If you own this common item, you’re rich

IF YOU are one of the millions of Aussies who own an iPhone, congratulations - you're officially wealthy.

That's according to new research published recently by the National Bureau of Economic Research in the US, which worked with the University of Chicago to discover how our lifestyle relates to our income.

Researchers Marianne Bertrand and Emir Kamenica looked at study participants' media consumption, consumer behaviour, time use or social attitudes over a number of years, and found 69.1 per cent of people who owned an iPhone in 2016 were "predictive of having a high income".

"High income" was defined as being in the top income quartile for a participant's particular lifestyle and household type, such as singles, families and couples without children.

iPad ownership was the second biggest indicator of wealth, followed by US broadband provider Verizon Wireless, and then Android phones.

Bizarrely, those who use Kikkoman-brand soy sauce were also found to be wealthy, followed by HP printers and faxes, the AT&T phone network, Samsung TVs, Cascade Complete dishwasher detergent and Ziploc bags.

"Knowing whether someone owns an iPad in 2016 allows us to guess correctly whether the person is in the top or bottom income quartile 69 per cent of the time," the researchers wrote. "Across all years in our data, no individual brand is as predictive of being high-income as owning an Apple iPhone in 2016."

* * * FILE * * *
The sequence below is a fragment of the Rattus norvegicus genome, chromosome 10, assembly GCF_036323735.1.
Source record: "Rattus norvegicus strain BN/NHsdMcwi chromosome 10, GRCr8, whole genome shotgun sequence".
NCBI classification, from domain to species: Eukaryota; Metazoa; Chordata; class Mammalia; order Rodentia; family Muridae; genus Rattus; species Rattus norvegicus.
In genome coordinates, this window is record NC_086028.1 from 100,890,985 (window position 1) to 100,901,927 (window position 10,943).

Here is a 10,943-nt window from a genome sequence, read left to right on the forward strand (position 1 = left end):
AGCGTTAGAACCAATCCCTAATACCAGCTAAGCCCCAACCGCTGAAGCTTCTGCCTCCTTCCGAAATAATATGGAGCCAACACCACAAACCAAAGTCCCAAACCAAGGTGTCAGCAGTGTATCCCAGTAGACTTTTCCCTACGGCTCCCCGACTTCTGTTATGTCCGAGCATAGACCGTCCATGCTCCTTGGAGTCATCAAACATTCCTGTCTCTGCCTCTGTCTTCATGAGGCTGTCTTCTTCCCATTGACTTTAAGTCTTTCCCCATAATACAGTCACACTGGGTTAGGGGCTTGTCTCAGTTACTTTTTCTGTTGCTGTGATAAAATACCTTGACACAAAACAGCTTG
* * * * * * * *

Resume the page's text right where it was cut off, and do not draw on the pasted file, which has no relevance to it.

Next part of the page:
The study found a strong link between wealth and owning Apple products. Picture: iStock
The study found a strong link between wealth and owning Apple products. Picture: iStock

The study also found certain behaviours and products were also closely related to wealth, including travelling within the US, owning a passport and having Bluetooth in a vehicle.

Heated car seats were another big indicator, followed by the ownership of dishwasher detergents and dishwashers in general, belonging to a frequent flyer club and travelling outside the US, as well as indulging in internet shopping for both goods and plane tickets.

The study also compared the top indicators of wealth in 2016 to those from 2004 and 1992, which offered some fascinating insights - and proving that time (and tastes) have changed over the years.

For example, in 2004, buying a new car and using Land O'Lakes regular butter implied you were well off, while in 1992 it was owning an automatic dishwasher and buying Grey Poupon Dijon mustard that meant you were among the elite.

 

alexis.carey@news.com.au



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